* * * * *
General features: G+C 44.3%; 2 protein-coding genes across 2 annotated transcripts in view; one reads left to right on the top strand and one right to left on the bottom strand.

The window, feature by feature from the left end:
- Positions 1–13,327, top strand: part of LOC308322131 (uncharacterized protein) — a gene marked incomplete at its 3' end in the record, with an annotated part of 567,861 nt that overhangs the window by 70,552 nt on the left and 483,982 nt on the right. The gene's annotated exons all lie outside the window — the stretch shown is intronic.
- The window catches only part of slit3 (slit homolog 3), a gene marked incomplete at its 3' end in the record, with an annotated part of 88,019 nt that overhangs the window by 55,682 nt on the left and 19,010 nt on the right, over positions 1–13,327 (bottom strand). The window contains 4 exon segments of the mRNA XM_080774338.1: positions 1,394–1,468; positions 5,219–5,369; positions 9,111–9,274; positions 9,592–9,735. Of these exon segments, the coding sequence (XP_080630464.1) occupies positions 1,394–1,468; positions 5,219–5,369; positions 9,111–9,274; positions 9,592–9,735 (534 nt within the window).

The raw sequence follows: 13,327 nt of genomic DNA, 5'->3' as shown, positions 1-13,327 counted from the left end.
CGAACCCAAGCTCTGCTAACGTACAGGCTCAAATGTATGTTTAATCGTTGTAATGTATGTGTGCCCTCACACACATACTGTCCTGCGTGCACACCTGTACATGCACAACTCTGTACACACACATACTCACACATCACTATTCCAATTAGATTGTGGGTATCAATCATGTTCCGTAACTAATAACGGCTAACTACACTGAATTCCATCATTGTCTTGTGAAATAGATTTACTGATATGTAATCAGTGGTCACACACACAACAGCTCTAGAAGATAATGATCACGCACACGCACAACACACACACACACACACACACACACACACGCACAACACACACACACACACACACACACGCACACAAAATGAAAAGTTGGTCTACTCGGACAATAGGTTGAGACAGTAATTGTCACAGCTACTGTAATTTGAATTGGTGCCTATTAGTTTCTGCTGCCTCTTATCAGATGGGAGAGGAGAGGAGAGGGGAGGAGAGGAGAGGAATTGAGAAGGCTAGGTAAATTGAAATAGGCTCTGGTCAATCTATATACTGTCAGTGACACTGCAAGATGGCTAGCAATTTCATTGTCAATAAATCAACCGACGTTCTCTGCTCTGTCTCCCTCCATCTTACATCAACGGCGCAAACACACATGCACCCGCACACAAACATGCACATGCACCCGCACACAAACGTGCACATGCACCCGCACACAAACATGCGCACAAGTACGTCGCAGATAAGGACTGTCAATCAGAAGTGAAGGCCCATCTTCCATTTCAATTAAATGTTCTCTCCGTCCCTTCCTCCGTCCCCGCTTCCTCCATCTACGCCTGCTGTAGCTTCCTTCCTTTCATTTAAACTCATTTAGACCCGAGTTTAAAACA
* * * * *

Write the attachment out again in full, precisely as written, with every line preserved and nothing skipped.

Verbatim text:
General features: G+C 44.3%; 2 protein-coding genes across 2 annotated transcripts in view; one reads left to right on the top strand and one right to left on the bottom strand.

The window, feature by feature from the left end:
- Positions 1–13,327, top strand: part of LOC308322131 (uncharacterized protein) — a gene marked incomplete at its 3' end in the record, with an annotated part of 567,861 nt that overhangs the window by 70,552 nt on the left and 483,982 nt on the right. The gene's annotated exons all lie outside the window — the stretch shown is intronic.
- The window catches only part of slit3 (slit homolog 3), a gene marked incomplete at its 3' end in the record, with an annotated part of 88,019 nt that overhangs the window by 55,682 nt on the left and 19,010 nt on the right, over positions 1–13,327 (bottom strand). The window contains 4 exon segments of the mRNA XM_080774338.1: positions 1,394–1,468; positions 5,219–5,369; positions 9,111–9,274; positions 9,592–9,735. Of these exon segments, the coding sequence (XP_080630464.1) occupies positions 1,394–1,468; positions 5,219–5,369; positions 9,111–9,274; positions 9,592–9,735 (534 nt within the window).

The raw sequence follows: 13,327 nt of genomic DNA, 5'->3' as shown, positions 1-13,327 counted from the left end.
CGAACCCAAGCTCTGCTAACGTACAGGCTCAAATGTATGTTTAATCGTTGTAATGTATGTGTGCCCTCACACACATACTGTCCTGCGTGCACACCTGTACATGCACAACTCTGTACACACACATACTCACACATCACTATTCCAATTAGATTGTGGGTATCAATCATGTTCCGTAACTAATAACGGCTAACTACACTGAATTCCATCATTGTCTTGTGAAATAGATTTACTGATATGTAATCAGTGGTCACACACACAACAGCTCTAGAAGATAATGATCACGCACACGCACAACACACACACACACACACACACACACACACGCACAACACACACACACACACACACACACGCACACAAAATGAAAAGTTGGTCTACTCGGACAATAGGTTGAGACAGTAATTGTCACAGCTACTGTAATTTGAATTGGTGCCTATTAGTTTCTGCTGCCTCTTATCAGATGGGAGAGGAGAGGAGAGGGGAGGAGAGGAGAGGAATTGAGAAGGCTAGGTAAATTGAAATAGGCTCTGGTCAATCTATATACTGTCAGTGACACTGCAAGATGGCTAGCAATTTCATTGTCAATAAATCAACCGACGTTCTCTGCTCTGTCTCCCTCCATCTTACATCAACGGCGCAAACACACATGCACCCGCACACAAACATGCACATGCACCCGCACACAAACGTGCACATGCACCCGCACACAAACATGCGCACAAGTACGTCGCAGATAAGGACTGTCAATCAGAAGTGAAGGCCCATCTTCCATTTCAATTAAATGTTCTCTCCGTCCCTTCCTCCGTCCCCGCTTCCTCCATCTACGCCTGCTGTAGCTTCCTTCCTTTCATTTAAACTCATTTAGACCCGAGTTTAAAACA